Miami Legal Tips Blog

Florida Judges Toss 24,000 Red Light Tickets

stoplightThe pair of Broward County justices, reports the Orlando Sun-Sentinel, determined that the program – whereby drivers are issued tickets for stoplight violations based on evidence collected from a video camera – goes against Florida law.

Had the issuing of the tickets resulted in the collection of a $264 fine for each offense, the 24,000 citations would have generated $6.3 million.

With that kind of money at stake – and potentially much more, with courts in Miami-Dade and Palm Beach counties poised to determine similar cases—what was the argument that convinced the judges to rule in favor of the Ticket Clinic, a group that has helped its clients fight the red-light program for greater than four years?

According to the group’s attorney, they made the point that the red-light program amounted to “an improper delegation of police power” due to the fact that the recordings from the cameras were being shipped to another state, where a company had its employees review them for potential violations.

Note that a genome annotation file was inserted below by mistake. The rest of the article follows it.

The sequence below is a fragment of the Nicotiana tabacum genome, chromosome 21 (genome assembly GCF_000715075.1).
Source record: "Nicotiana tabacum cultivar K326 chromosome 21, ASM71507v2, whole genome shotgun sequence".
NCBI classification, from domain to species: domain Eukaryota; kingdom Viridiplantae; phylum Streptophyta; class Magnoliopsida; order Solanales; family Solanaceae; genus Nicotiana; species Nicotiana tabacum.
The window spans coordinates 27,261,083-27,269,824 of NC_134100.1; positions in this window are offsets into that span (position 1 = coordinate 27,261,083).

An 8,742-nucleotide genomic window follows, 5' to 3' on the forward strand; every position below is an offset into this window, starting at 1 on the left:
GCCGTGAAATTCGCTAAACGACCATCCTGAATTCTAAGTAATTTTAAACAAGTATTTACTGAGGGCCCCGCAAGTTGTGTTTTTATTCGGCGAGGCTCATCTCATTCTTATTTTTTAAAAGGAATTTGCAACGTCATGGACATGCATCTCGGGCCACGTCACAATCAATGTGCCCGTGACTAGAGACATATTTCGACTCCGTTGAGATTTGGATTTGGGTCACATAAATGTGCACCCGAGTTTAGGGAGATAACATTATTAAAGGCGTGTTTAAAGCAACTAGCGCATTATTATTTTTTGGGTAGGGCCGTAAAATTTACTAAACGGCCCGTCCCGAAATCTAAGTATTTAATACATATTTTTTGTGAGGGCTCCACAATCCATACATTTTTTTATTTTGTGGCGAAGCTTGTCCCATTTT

As the attorney explained, it’s not fair to break one statute while trying to enforce another one – something he contends various municipalities have essentially been doing for some time. Other cities, such as Coral Springs, Boca Raton and Margate, have ceased operating their red-light camera operations.

More hearings have been scheduled in other locales, including one in Polk County near the end of May. A group that wants to try to get back fines previously paid in the Miami area has initiated a class-action proceeding in a federal court there.

In February 2015, an appeals court turned down an appeal by the city of Hollywood, which objected to a ruling in October that prevented the municipality from farming out the writing of tickets to its out-of-state vendor. While Hollywood has ceased writing tickets, the dozen-and-a-half red-light cameras it owns continue to capture footage.

The city is said to be mulling over how to keep the program in compliance with state statutes; it’s possible that violations currently being recorded by its cameras could be acted upon at some future date.


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